Companies pleased with market
Business picked up pace this week
Thursday, April 30, 2009
By AMANDA BUCK - Bulletin Staff Writer
Most area furniture manufacturers were pleased with this week’s High Point furniture market despite the difficult economy, although they acknowledged that attendance was not as high as in years past.
“We were fully geared up for a great market. We prepared that way, and it happened,” said Bruce Cohenour, senior vice president of national accounts and business development for Hooker Furniture.
With the economy in a recession and the furniture industry weathering a downturn, some companies opted to reduce their offerings, Cohenour said, but Hooker was not among them.
“We took the opposite approach, and it’s paid big dividends,” he said.
Hooker’s three new collections — Envision, which targets young customers, and Kinston and Legends, which incorporate Asian and primitive influences — were well received by customers, said Cohenour and Kim Shaver, Hooker’s vice president of marketing communications.
Although larger dealers were at market, some smaller retailers stayed away this year, Cohenour said. All customers are important, but Cohenour said the key, large accounts were present and accounted for.
“We didn’t miss a single customer that we wanted to see,” he said.
Overall, “we couldn’t be more thrilled with the market,” Cohenour said Monday. “ ... We want to get back and see how the rest of the year plays out.”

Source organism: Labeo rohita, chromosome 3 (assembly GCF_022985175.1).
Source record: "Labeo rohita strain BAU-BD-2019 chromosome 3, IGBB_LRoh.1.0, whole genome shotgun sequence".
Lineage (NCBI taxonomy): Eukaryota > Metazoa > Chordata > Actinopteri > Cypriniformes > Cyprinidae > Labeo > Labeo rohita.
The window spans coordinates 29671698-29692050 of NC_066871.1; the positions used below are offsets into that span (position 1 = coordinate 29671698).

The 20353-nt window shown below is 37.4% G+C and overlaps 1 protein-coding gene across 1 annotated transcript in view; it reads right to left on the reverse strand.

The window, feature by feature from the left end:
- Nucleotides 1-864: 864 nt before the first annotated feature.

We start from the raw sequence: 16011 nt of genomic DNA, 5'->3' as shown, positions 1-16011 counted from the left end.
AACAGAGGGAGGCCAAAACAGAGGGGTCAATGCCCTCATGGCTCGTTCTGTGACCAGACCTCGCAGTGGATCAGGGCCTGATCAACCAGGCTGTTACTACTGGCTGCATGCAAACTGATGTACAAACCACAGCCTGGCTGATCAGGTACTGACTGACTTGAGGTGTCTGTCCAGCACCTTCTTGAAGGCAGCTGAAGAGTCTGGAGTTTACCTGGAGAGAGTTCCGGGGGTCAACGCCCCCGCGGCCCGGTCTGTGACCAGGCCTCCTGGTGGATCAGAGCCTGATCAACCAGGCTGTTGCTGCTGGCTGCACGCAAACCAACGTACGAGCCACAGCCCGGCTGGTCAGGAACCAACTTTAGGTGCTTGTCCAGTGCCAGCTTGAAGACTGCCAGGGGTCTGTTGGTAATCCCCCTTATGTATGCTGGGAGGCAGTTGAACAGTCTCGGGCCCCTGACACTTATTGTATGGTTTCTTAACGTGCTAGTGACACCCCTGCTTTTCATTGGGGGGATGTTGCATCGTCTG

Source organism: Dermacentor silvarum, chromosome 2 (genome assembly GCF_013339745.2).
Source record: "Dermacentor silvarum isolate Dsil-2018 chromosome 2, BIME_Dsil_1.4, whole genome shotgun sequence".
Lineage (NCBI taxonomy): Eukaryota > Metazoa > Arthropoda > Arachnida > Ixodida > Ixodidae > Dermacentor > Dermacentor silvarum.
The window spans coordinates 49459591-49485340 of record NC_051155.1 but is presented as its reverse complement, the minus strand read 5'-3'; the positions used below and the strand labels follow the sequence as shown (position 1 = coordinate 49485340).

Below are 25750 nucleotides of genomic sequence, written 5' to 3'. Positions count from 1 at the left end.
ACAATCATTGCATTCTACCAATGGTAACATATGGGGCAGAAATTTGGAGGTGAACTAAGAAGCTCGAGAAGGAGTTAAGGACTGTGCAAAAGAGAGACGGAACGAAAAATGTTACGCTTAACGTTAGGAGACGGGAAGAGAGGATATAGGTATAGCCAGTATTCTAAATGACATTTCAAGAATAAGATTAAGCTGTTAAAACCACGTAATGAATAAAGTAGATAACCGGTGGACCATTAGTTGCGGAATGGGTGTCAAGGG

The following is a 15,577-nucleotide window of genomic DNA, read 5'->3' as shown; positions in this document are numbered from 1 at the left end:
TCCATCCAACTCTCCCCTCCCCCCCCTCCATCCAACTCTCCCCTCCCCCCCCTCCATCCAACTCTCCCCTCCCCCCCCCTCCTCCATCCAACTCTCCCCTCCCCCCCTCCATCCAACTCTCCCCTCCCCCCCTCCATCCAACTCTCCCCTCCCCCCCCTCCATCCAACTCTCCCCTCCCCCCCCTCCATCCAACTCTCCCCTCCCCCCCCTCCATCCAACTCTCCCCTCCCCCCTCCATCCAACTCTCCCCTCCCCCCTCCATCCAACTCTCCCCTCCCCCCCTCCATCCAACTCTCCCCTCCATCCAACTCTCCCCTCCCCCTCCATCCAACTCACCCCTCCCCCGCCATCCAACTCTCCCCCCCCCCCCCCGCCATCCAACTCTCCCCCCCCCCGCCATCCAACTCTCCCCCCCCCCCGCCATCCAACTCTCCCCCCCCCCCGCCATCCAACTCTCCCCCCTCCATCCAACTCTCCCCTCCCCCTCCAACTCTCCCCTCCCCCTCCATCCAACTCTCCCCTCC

Hooker to open first West Coast warehouse
-- Furniture Today, 1/28/2008 7:49:00 PM
Carson, Calif., facility will cut shipping times, costs
MARTINSVILLE, Va. — Hooker Furniture plans to open its first West Coast warehouse and distribution center in Carson, Calif.
The 80,000-square-foot leased facility, which will open in February, will stock 550 of the company’s best selling items. It will serve retailers in California, Arizona, New Mexico, Nevada, Oregon and Washington.
Hooker will still operate its main distribution center in Martinsville, Va. It expects the new center to reduce shipping times to the West Coast by 10 days and reduce inland freight costs by 6% to 10% for products that go through Carson.
Chairman and CEO Paul Toms said the facility will help retailers realize improved profitability through lower freight and inventory costs and increased sales through the availability of Hooker’s product line.
A. Frank Hooker, Jr.
Died Monday, May 14, 2007
May 15, 2007
A. Frank Hooker Jr., 77, of 24 Villa Lane, Penhook, retired president and chief operating officer of Hooker Furniture Corp., died Monday, May 14, 2007, at his home.
A Martinsville native, he was born July 26, 1929, the son of A. Frank Hooker Sr. and Madge Field Hooker. In addition to his parents, he was preceded in death by a brother, John E. Hooker.
Hooker was a 1948 graduate of Woodberry Forest School and a 1952 graduate of Duke University. He was a first lieutenant during his time with the Marines.
Hooker joined Hooker Furniture in May 1956 after serving in the Marine Corps during the Korean Conflict. He worked for the company for 43 years and served as president and COO from 1987 until his retirement in 1999. He also was a member of the board of directors from 1958 to 2005.
Surviving are his wife, Marilyn B. Hooker of the home; two daughters, Carolyn Marie Goodspeed of Roanoke and Michele Hooker Smith of Martinsville; two grandchildren; two great-grandchildren; and a sister, Peggy Hooker Edwards of Durham, N.C.
A Christian Science service will be held at 1 p.m. Thursday at Christ Community Church at Penhook with Randy Conklin and the Rev. Edward McClain officiating. A private interment service will be held at Franklin Memorial Park.
The family will receive friends at the home at Penhook from 11 a.m. until 7 p.m. today and Wednesday.
Memorial contributions may be made to a charity of the donor�s choice.
Arrangements are by Lynch Funeral Home in Rocky Mount.
You had a bad experience and I do not blame you for being upset. How was the quality of the furniture after you received it?